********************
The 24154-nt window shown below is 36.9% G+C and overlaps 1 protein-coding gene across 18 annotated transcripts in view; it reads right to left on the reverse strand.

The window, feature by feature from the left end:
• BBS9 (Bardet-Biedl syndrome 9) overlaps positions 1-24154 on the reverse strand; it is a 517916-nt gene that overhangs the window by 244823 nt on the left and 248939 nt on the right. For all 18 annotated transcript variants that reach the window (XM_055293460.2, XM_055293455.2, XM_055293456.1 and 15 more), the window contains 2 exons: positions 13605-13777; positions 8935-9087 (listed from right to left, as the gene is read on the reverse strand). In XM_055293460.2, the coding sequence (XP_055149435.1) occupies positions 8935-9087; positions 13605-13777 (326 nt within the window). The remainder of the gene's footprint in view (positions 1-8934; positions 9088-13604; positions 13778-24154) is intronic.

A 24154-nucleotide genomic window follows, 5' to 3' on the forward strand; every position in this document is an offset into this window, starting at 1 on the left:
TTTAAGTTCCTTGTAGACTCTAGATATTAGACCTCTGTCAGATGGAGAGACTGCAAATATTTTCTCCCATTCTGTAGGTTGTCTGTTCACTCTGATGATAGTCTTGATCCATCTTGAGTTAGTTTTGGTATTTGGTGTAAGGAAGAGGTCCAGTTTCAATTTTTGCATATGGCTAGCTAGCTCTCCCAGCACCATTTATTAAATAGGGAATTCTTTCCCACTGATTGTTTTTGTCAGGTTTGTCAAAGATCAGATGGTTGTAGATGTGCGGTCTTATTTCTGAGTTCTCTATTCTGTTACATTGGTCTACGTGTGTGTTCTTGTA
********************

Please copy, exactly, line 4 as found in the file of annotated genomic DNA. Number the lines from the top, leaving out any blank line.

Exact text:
A 24154-nucleotide genomic window follows, 5' to 3' on the forward strand; every position in this document is an offset into this window, starting at 1 on the left: